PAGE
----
LG, GM Team Up on Chevy Bolt EV Development

21 Oct 2015 | Author: | No comments yet »

Chevy is working so closely with LG on the Bolt, it’s almost ‘the LG car’.

WARREN, Mich. (AP) – General Motors’ entry into the long-range electric vehicle market should be able to go more than 200 miles on a single charge, company officials said Tuesday.Today, GM announced an enormous level of partnership on the upcoming Chevy Bolt with LG, saying that this is “the first time that GM integrated a full EV component supplier so early in vehicle development.” Of course, GM hasn’t made that many EVs — and automakers work extensively with component suppliers all the time — but a pretty diverse and long list of Bolt parts will be either developed or manufactured by LG, ranging from the motor to the batteries to the instrument cluster and the infotainment system in the center stack.

The company also plans to market the Chevrolet Bolt, a small hatchback car due out late next year, as a crossover SUV as it tries to take advantage of the global thirst for SUVs. The comments were made at an event at GM’s technical center north of Detroit announcing joint development efforts with LG Electronics of Korea to design the Bolt’s electric motor, heating and air conditioning system, infotainment screen and other components.

The Detroit automaker today announced a strategic partnership with LG, which will supply many of the systems around the car’s electric drive system. For American automakers that aren’t named Tesla, the Bolt is a make-or-break electric car, promising real-world range of over 200 miles for around $30,000. LG subsidiaries such as LG Electronics and LG Chem worked closely with GM to develop the prototype systems in the Bolt EV concept. “Being selected as GM’s EV technology partner positions LG as a key player in next-generation vehicular technologies,” said Woo-jong Lee, president and CEO of the LG Electronics Vehicle Components Co, said in a released statement. “The opportunity to work with GM on such game-changing technology is indicative of exactly the type of contributions that traditional tech companies can make in the automotive space.” This sort of partnership makes sense for General Motors and LG.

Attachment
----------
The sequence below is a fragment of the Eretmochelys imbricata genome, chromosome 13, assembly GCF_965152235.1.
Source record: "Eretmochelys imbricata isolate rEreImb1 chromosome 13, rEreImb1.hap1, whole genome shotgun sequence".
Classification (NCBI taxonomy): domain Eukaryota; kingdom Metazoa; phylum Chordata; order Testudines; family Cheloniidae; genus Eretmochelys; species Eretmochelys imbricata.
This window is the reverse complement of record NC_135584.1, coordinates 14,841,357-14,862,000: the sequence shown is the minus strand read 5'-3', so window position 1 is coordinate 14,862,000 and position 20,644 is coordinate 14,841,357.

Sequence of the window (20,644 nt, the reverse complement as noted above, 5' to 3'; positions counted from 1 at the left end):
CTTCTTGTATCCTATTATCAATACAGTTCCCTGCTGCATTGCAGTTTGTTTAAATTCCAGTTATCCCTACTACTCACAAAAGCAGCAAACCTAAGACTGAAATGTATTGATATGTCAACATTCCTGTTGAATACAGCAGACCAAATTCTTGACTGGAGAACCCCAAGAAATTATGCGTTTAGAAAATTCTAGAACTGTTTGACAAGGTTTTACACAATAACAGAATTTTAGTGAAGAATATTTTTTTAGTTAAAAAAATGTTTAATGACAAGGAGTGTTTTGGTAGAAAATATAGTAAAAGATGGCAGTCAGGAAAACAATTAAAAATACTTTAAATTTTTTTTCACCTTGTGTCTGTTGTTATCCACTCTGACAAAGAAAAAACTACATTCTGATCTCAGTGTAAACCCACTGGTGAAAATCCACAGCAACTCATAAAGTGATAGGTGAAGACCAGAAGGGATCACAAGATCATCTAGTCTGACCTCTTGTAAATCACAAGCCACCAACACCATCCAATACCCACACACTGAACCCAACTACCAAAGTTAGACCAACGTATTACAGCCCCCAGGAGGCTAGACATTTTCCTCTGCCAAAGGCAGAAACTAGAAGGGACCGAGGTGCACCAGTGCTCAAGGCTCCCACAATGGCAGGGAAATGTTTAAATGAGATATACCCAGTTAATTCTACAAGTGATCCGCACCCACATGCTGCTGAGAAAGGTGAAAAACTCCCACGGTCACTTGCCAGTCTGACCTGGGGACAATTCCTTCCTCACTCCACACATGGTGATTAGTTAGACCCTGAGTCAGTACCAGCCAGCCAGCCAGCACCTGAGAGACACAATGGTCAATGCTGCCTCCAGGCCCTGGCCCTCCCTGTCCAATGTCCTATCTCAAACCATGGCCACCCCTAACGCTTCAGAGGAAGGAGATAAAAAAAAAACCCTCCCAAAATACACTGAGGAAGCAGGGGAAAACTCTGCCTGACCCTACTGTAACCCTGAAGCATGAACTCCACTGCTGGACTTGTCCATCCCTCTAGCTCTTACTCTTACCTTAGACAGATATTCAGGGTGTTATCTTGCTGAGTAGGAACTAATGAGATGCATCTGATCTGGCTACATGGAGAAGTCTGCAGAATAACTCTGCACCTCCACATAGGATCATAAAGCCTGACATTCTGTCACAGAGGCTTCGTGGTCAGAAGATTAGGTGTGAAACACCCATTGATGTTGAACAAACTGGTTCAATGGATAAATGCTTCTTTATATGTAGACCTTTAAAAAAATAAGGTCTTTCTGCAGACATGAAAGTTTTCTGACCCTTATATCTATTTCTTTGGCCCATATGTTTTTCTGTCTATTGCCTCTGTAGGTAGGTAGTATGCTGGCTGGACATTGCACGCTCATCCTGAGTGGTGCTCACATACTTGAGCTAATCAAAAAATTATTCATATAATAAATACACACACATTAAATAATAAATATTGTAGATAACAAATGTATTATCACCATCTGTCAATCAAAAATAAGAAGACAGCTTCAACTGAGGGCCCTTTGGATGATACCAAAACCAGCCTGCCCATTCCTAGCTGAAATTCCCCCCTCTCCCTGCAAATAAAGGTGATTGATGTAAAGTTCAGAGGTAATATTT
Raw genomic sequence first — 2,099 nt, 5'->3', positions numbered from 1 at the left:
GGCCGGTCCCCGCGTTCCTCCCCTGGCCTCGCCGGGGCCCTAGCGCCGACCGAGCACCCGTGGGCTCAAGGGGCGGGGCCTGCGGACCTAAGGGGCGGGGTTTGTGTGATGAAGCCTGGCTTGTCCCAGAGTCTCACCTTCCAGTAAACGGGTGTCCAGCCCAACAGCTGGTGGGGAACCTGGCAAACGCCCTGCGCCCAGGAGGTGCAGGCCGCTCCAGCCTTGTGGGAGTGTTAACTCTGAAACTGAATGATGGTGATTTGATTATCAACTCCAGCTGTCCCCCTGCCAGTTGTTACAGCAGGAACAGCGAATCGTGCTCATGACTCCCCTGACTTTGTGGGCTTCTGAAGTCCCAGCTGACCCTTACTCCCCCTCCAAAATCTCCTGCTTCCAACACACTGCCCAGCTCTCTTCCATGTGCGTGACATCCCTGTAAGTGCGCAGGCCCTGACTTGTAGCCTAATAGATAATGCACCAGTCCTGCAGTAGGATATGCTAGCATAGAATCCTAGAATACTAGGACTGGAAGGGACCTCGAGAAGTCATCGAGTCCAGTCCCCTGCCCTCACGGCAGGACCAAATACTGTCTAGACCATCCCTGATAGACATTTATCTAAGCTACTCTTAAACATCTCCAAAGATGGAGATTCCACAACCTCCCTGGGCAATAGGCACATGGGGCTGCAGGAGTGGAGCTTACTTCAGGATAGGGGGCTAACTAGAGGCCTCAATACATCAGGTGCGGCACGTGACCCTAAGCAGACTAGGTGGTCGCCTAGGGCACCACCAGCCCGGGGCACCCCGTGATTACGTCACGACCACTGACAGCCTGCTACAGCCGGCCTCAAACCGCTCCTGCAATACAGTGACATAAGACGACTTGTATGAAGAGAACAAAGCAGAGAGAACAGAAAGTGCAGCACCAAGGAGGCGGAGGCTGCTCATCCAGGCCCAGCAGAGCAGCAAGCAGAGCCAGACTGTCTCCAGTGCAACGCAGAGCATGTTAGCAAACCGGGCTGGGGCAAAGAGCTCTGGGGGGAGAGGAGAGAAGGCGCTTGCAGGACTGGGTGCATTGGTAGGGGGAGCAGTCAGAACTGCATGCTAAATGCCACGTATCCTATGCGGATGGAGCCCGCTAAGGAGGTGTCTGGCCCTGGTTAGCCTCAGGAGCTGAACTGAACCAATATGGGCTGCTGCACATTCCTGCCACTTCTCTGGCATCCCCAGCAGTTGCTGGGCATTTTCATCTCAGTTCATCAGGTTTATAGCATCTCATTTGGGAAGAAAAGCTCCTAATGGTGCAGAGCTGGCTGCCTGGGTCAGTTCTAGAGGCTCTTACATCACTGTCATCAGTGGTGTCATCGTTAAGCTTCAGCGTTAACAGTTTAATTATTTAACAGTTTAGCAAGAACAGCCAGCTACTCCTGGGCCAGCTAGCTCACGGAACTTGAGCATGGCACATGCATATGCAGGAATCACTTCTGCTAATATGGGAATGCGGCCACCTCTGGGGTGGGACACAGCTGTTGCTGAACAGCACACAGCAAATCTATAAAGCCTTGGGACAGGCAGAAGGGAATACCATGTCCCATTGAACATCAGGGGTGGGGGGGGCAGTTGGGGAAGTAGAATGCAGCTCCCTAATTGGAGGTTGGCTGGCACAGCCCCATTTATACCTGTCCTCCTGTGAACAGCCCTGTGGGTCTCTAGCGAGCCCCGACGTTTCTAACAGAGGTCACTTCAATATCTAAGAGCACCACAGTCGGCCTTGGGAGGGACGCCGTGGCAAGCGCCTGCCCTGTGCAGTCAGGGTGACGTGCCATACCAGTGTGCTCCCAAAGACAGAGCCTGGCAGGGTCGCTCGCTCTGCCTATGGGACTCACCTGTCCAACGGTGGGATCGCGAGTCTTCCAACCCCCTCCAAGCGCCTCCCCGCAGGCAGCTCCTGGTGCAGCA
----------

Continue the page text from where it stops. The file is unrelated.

But a mass-market full electric will undoubtedly put substantial new strain on battery supply — something Tesla has been trying to get out ahead of with the development of Nevada’s Gigafactory in partnership with its own cell supplier, Panasonic. Pam Fletcher, GM’s executive chief engineer for electric vehicles, said the company will try to get the Bolt classified as an SUV because it has the “spaciousness and utility” of a larger vehicle.

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